TRANSPARENCY (Fig. 21.6) 1950's work on amphibians - Since all nuclei should have all the genes, any nucleus should work to make whole organism, here taken out of an intestine cell. But not all cells work, so put it in an egg where it is certain that the nucleus already there has been destroyed.
TRANSPARENCY (Fig. 21.7) 1997 work to make sheep Dolly. Nuclear transfer by removal followed by cell fusion. Need surogate mother.
Cloning has been extremely controversial, and human cloning is banned. Some scientists hoping to advance medical treatments would like to distinguish "theraputic cloning" from cloning to produce a person genetically identical with the donor. (Also, the word "clone" has several meanings.) Some think the issue would be simplified by use of the term "nuclear transplantation."

TRANSPARENCY (Fig. 21.17) Cells are often told what they should become developmentally by signalling molecules and signal transduction cascades originating from cells that are nearby. In this example, the anchor cell is organizing the vulva (egg laying pore) in the nematode.

TRANSPARENCY (Fig. 21.18) Apoptosis -
There has been a lot of research, especially in the last 10 years, on apoptosis (programmed cell death) in which a signalling mechanism mediates the "deliberate" developmental loss of cells.
Two types of cell death:
1. necrosis - from injury, cells burst, there is inflammation
2. programmed cell death = apoptosis
In apoptosis, nuclei condense & fragment, cell is phagocytosed (by macrophages for instance), there is no inflammation, and DNA gets chopped into 50-300 bp lengths, hence "ladder" seen in gel.
examples: lymphocytes eliminated, tadpole tail lost, get rid of webs between digits
TRANSPARENCY (Fig. 21.4) C elegans usually has clearly specified cell development (cell lineage).
In C. elegans, mutants ced-3 and -4 (cell death abnormal) have 131 cells which should die but survive
ced-9, if normal, represses death
protein Ced-3 is a protease,
There is a histological technique called TUNEL (Tdt-mediated deoxyuridine triphosphate nick end labeling, of course) which stains cells which are dying of apoptosis

TRANSPARENCY (Fig. 21.9) Determination
Consider what has been stated repeatedly this semester (with various wordings), that all the cells have the same genes but express a different subset of these genes. That implies that an initially generic cell becomes determined to become a particular type of cell, then eventually differentiates into a particular cell type. What distinguishes the terminally differentiated muscle cell (the example in Fig. 21.9) from, say a visual receptor is that the muscle cell expresses muscle proteins (like actin and myosin) (while the visual receptor expresses proteins of the visual cascade like rhodopsin, the visual pigment). This figure shows that transcription factors (here MyoD) regulate what genes are expressed.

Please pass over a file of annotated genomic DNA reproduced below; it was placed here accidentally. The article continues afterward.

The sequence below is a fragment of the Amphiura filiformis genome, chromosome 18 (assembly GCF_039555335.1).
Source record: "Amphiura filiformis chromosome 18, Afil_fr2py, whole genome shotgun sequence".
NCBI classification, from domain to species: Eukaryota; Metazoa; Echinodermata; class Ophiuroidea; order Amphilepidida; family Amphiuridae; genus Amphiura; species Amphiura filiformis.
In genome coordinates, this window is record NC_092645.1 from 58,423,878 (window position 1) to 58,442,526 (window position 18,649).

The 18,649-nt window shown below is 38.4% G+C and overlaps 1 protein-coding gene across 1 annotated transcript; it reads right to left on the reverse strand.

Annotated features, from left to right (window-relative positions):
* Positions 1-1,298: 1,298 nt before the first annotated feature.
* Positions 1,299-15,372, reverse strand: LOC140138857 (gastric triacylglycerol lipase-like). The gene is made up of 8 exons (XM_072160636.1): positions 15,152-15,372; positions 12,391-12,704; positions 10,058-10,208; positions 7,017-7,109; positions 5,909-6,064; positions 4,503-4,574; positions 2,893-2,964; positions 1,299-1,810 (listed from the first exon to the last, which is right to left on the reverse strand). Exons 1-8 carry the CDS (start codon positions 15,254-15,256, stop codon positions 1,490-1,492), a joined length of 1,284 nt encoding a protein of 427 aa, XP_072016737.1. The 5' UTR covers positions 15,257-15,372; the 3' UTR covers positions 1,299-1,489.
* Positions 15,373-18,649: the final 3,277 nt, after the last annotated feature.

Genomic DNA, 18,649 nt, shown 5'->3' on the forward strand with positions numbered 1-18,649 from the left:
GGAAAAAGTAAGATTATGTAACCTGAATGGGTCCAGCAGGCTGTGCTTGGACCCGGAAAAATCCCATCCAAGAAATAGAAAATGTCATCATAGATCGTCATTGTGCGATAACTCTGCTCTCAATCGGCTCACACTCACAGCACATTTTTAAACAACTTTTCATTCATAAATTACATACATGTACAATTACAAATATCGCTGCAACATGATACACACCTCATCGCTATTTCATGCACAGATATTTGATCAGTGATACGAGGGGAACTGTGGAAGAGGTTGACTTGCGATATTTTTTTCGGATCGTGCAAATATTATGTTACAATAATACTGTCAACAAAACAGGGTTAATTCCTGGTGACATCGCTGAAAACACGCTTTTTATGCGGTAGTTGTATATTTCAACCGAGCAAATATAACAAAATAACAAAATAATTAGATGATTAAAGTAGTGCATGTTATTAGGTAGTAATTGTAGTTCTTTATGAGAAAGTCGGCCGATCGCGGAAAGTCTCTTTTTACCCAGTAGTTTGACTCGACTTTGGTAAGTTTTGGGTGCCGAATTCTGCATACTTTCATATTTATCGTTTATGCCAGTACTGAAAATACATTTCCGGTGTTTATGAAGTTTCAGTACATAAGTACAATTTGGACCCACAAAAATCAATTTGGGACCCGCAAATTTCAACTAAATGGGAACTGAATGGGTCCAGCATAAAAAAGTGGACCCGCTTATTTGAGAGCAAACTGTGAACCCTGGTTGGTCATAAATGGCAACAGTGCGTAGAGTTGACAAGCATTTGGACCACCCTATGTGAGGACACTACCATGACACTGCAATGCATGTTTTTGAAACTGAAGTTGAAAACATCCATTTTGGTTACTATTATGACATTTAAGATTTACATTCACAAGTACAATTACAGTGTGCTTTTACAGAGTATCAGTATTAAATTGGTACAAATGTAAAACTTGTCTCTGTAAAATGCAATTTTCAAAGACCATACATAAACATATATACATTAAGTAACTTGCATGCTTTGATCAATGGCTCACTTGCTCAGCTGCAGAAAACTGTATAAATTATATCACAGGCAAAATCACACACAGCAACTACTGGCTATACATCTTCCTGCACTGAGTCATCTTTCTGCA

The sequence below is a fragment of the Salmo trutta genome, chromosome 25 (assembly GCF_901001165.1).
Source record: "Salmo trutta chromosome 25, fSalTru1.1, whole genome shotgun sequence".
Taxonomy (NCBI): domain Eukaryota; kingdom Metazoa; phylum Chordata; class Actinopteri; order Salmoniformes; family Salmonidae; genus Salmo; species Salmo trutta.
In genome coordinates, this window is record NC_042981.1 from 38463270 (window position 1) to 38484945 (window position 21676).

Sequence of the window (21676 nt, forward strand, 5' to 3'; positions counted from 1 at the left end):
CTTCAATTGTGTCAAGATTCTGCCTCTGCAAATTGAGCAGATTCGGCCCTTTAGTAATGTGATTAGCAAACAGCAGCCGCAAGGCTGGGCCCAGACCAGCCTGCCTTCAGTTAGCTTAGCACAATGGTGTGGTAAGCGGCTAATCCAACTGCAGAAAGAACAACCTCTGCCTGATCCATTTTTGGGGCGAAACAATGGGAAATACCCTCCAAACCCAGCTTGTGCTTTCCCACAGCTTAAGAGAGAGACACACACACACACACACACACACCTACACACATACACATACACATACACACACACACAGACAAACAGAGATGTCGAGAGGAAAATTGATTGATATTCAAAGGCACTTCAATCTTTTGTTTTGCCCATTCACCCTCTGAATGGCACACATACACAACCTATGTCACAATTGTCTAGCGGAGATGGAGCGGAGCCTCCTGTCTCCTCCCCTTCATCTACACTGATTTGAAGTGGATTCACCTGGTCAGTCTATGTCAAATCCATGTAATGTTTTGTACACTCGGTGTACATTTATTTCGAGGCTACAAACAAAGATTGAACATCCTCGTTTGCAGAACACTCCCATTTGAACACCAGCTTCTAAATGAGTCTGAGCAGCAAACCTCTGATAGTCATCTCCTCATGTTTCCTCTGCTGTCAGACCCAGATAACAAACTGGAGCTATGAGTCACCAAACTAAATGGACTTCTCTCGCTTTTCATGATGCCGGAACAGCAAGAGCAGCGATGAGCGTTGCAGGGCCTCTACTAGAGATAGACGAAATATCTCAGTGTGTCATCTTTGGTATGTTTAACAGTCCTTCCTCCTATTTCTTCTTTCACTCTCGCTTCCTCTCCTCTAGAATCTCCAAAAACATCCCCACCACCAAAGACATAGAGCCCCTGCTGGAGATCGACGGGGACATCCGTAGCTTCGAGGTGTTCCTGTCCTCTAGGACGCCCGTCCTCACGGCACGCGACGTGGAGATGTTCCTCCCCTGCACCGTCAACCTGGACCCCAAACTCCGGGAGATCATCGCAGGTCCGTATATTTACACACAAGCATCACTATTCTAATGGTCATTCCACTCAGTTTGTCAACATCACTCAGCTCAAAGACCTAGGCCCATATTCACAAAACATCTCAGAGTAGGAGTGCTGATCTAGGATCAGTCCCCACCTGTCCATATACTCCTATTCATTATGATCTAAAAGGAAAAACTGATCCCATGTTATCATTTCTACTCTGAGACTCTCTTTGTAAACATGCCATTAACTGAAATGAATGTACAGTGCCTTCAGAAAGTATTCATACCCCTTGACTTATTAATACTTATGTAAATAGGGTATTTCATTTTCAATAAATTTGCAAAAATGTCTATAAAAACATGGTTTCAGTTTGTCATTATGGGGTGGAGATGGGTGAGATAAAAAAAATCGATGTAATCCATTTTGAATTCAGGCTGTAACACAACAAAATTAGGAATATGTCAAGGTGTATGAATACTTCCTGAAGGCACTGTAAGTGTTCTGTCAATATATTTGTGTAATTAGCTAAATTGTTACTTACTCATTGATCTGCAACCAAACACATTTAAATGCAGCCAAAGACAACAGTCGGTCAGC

(1) Before cells are determined and differentiated (referred to above as "generic," these cells can become anything, hence they are called "pluripotent."
(2) Even though determined and differentiated cells have all the genes other cells have, they permanently lose their pluripotency.

Stem cell research
Because cells lose their pluripotency, researchers have focussed on their discovery that embryonic stem cells are better at differentiating into cells that can repair cell damaged areas such as in the case of spinal cord injury; the issue is very controversial because it may encourage practitioners to create and destroy human embryos for no other purpose than to harvest stem cells. For this reason, for humans, only the use of some 60 cell lines that are already in culture is permitted.
Several colleagues and I are collaborating to cure blindness in a mouse mutant with cells that started as embryonic and were induced to become precursors of nerve cells; identified by green fluorescent protein, here is a cell that has been put into the retina and is beginning to show a neuron-like phenotype.